What parents need to know
Parents Need to Know
Parents need to know that this is a YA prequel to Sex and the City, so expect what you see in the show: lots of drinking, smoking, and sex talk. Carrie has a relationship with a recently divorced man while she is still 17, and later loses her virginity to another man on her 18th birthday. Even so, there are some good messages here: Carrie doesn't always make the best decisions but she is a relatable character -- and ultimately, she finds her voice and goes after what she wants, which is to be a writer in New York. Like the popular show, the book models good female friendships as Carrie, Miranda, and Samantha together try to figure out how to become the women they want to be.
What's the story?
Carrie is in New York City doing a summer writing course before starting her freshman year at Brown. When she meets Samantha, she is introduced to an arty and glamorous life in the city, and even begins a relationship with a famous playwright. She stumbles some, but makes friends, meets some of the city's most famous artists, and starts to feel like \"my life is starting to take off here... And if all these other people can make it in New York why can't I?\" But she still has a lot to figure out about relationships, what's real -- and how to find her own true voice.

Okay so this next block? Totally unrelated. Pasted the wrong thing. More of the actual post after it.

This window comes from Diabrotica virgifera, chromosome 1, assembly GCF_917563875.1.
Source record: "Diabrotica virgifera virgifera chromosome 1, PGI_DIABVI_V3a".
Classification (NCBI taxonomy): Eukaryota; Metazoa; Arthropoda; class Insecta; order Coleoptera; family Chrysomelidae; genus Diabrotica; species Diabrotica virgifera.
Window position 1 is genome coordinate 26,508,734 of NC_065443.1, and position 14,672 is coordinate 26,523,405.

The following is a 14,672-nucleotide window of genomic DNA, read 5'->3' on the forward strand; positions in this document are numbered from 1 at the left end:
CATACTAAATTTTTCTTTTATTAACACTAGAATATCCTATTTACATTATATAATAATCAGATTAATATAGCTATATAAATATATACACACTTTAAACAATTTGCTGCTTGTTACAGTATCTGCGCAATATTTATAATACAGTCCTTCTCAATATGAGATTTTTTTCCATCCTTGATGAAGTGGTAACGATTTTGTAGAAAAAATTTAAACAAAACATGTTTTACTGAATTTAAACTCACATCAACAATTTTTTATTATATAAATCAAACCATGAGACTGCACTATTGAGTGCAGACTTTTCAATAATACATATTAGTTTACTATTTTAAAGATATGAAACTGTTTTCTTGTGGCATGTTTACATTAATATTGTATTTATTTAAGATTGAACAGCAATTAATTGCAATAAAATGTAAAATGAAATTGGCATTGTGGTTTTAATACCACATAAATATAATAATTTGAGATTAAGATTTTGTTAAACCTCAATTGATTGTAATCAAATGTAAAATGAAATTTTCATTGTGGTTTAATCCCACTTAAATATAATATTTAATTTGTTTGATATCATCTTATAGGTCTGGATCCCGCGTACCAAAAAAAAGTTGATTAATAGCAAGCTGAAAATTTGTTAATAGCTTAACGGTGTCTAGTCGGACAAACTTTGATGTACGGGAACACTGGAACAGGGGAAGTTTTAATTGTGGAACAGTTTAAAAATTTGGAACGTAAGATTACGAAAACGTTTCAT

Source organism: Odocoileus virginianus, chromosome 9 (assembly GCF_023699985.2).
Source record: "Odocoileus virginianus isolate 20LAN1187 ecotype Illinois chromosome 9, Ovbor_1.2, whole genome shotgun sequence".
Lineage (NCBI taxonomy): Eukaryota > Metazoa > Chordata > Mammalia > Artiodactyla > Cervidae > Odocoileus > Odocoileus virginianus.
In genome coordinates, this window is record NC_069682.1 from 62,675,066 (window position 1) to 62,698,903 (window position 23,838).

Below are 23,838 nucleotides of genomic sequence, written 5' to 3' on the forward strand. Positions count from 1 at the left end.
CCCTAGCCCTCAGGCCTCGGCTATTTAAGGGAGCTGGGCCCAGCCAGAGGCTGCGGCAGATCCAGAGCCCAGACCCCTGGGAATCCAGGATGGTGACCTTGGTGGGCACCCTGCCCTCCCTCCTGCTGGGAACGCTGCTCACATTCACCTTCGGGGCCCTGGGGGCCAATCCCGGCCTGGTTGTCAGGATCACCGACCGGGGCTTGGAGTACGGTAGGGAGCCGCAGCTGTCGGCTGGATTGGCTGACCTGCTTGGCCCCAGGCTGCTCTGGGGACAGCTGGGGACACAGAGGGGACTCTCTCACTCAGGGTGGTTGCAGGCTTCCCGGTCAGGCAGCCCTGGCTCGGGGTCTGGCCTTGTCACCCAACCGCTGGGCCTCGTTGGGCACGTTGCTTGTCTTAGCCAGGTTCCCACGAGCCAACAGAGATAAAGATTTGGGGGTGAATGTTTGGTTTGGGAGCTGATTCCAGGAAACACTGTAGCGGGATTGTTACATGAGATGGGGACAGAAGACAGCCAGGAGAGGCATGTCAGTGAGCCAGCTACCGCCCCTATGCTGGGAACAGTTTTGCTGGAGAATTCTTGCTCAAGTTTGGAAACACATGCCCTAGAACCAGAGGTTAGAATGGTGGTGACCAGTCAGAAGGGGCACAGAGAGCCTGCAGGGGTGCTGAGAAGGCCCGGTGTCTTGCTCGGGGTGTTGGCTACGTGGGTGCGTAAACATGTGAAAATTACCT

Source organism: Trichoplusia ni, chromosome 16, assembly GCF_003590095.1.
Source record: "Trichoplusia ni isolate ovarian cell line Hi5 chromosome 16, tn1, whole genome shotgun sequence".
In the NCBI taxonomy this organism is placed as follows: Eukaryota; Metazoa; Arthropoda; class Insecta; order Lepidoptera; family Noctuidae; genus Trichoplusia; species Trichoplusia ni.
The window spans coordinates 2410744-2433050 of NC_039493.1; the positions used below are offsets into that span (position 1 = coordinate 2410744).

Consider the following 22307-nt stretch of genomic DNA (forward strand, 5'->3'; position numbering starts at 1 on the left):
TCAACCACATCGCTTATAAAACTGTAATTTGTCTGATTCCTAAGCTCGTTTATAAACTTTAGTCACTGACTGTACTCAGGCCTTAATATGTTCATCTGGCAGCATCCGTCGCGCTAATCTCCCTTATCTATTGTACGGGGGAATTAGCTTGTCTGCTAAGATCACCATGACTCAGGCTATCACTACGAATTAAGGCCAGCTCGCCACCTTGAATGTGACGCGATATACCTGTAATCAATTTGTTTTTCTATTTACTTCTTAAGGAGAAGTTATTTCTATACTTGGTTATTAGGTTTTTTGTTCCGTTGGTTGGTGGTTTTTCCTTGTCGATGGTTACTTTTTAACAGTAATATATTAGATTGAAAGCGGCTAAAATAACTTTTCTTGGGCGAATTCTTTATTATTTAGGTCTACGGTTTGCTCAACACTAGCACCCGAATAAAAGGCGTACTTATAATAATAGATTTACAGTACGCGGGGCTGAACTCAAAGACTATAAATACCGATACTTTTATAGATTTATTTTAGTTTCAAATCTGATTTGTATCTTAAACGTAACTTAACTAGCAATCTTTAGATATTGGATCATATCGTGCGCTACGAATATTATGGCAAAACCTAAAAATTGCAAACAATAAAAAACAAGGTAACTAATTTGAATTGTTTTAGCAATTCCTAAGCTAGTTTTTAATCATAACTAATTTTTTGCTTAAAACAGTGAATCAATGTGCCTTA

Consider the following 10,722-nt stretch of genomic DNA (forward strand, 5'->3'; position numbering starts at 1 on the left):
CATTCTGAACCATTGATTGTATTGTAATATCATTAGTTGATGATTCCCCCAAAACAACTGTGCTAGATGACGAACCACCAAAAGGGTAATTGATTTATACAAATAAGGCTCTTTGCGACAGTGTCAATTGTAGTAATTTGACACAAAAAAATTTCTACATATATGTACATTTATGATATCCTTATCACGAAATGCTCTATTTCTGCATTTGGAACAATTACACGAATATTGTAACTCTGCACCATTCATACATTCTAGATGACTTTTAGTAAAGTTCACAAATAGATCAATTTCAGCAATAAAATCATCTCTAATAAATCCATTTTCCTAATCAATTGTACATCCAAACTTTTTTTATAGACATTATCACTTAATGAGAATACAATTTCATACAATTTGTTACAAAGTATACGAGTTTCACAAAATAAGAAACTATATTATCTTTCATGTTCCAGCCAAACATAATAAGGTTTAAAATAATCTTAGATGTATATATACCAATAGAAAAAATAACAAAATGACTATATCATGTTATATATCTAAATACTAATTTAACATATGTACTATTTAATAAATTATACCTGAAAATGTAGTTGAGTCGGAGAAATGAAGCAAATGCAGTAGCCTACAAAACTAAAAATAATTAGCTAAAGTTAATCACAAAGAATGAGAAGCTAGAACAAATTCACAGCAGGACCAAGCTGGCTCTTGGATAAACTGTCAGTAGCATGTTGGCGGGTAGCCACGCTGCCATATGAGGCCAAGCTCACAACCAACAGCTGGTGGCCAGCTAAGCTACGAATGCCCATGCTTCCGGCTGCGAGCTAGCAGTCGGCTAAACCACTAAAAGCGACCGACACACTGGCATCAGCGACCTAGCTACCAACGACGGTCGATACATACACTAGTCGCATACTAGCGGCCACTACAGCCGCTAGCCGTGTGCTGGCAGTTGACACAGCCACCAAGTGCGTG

Is it any good?
Fans of the show will certainly see many of the same winning elements of the show here: There's lot of glamorous parties and fashion, plenty of smoking -- and provoking conversations between Carrie and her friends, mostly about sex and relationships. The other part that's the same: The characters are flawed. Carrie especially acts badly at times and readers will wonder if she's truly gaining confidence, or just getting a big head, as she is occasionally accused. The plot is fun enough, but it's the conversations -- especially between the book's familiar protagonists -- that really shine.
Families can talk about...
Families can talk about the audience for this book. Does it seem more like its targeting teen or adult readers? Can you think of other books that are trying to reach both girls and women? What would publishers be interested in selling crossover books?
The book ends with the introduction of the final friend in Carrie's friend foursome, Charlotte, so readers can probably expect another sequel. Would you be interested in finding out what happens next? What do you think that is?